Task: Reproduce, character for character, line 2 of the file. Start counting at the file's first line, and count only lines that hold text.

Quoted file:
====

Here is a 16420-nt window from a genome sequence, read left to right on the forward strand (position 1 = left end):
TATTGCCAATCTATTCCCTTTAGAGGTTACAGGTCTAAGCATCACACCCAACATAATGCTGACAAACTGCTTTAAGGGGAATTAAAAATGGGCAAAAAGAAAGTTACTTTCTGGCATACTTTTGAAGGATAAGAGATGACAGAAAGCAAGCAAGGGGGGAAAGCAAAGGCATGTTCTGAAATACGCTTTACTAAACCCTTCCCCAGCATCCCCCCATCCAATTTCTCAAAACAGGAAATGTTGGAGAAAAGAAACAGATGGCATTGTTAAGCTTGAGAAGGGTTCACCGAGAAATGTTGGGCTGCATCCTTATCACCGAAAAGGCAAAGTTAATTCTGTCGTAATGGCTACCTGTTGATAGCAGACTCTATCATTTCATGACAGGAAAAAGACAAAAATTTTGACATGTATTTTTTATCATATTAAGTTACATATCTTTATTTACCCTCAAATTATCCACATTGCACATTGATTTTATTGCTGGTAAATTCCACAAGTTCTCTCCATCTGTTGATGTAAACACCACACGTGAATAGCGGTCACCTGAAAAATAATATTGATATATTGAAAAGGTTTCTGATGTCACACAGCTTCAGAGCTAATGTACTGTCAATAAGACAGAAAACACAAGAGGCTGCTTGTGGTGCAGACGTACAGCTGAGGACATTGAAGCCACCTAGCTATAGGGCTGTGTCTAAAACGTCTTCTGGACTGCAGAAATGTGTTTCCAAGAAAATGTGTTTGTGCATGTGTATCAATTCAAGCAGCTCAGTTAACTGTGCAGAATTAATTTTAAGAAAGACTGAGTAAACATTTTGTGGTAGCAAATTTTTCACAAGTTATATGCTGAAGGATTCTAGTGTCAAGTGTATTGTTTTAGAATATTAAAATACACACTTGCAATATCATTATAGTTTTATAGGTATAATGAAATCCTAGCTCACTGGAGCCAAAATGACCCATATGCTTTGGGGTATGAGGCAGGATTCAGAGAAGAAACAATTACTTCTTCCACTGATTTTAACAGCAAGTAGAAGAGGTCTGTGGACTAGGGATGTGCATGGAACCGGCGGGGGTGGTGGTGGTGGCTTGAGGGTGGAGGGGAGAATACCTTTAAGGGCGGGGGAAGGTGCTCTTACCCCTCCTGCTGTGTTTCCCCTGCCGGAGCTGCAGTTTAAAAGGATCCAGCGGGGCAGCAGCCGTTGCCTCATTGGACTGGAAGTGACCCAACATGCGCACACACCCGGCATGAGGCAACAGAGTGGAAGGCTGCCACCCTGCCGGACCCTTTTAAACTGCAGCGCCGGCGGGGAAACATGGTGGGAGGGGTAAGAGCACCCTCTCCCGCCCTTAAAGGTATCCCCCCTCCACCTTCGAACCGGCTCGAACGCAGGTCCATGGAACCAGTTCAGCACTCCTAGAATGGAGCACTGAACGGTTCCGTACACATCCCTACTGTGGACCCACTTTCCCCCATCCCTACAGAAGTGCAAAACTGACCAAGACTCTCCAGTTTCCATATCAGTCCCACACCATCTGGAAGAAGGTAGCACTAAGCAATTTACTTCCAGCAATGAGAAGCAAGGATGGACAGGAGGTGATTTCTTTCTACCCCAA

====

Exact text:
TATTGCCAATCTATTCCCTTTAGAGGTTACAGGTCTAAGCATCACACCCAACATAATGCTGACAAACTGCTTTAAGGGGAATTAAAAATGGGCAAAAAGAAAGTTACTTTCTGGCATACTTTTGAAGGATAAGAGATGACAGAAAGCAAGCAAGGGGGGAAAGCAAAGGCATGTTCTGAAATACGCTTTACTAAACCCTTCCCCAGCATCCCCCCATCCAATTTCTCAAAACAGGAAATGTTGGAGAAAAGAAACAGATGGCATTGTTAAGCTTGAGAAGGGTTCACCGAGAAATGTTGGGCTGCATCCTTATCACCGAAAAGGCAAAGTTAATTCTGTCGTAATGGCTACCTGTTGATAGCAGACTCTATCATTTCATGACAGGAAAAAGACAAAAATTTTGACATGTATTTTTTATCATATTAAGTTACATATCTTTATTTACCCTCAAATTATCCACATTGCACATTGATTTTATTGCTGGTAAATTCCACAAGTTCTCTCCATCTGTTGATGTAAACACCACACGTGAATAGCGGTCACCTGAAAAATAATATTGATATATTGAAAAGGTTTCTGATGTCACACAGCTTCAGAGCTAATGTACTGTCAATAAGACAGAAAACACAAGAGGCTGCTTGTGGTGCAGACGTACAGCTGAGGACATTGAAGCCACCTAGCTATAGGGCTGTGTCTAAAACGTCTTCTGGACTGCAGAAATGTGTTTCCAAGAAAATGTGTTTGTGCATGTGTATCAATTCAAGCAGCTCAGTTAACTGTGCAGAATTAATTTTAAGAAAGACTGAGTAAACATTTTGTGGTAGCAAATTTTTCACAAGTTATATGCTGAAGGATTCTAGTGTCAAGTGTATTGTTTTAGAATATTAAAATACACACTTGCAATATCATTATAGTTTTATAGGTATAATGAAATCCTAGCTCACTGGAGCCAAAATGACCCATATGCTTTGGGGTATGAGGCAGGATTCAGAGAAGAAACAATTACTTCTTCCACTGATTTTAACAGCAAGTAGAAGAGGTCTGTGGACTAGGGATGTGCATGGAACCGGCGGGGGTGGTGGTGGTGGCTTGAGGGTGGAGGGGAGAATACCTTTAAGGGCGGGGGAAGGTGCTCTTACCCCTCCTGCTGTGTTTCCCCTGCCGGAGCTGCAGTTTAAAAGGATCCAGCGGGGCAGCAGCCGTTGCCTCATTGGACTGGAAGTGACCCAACATGCGCACACACCCGGCATGAGGCAACAGAGTGGAAGGCTGCCACCCTGCCGGACCCTTTTAAACTGCAGCGCCGGCGGGGAAACATGGTGGGAGGGGTAAGAGCACCCTCTCCCGCCCTTAAAGGTATCCCCCCTCCACCTTCGAACCGGCTCGAACGCAGGTCCATGGAACCAGTTCAGCACTCCTAGAATGGAGCACTGAACGGTTCCGTACACATCCCTACTGTGGACCCACTTTCCCCCATCCCTACAGAAGTGCAAAACTGACCAAGACTCTCCAGTTTCCATATCAGTCCCACACCATCTGGAAGAAGGTAGCACTAAGCAATTTACTTCCAGCAATGAGAAGCAAGGATGGACAGGAGGTGATTTCTTTCTACCCCAA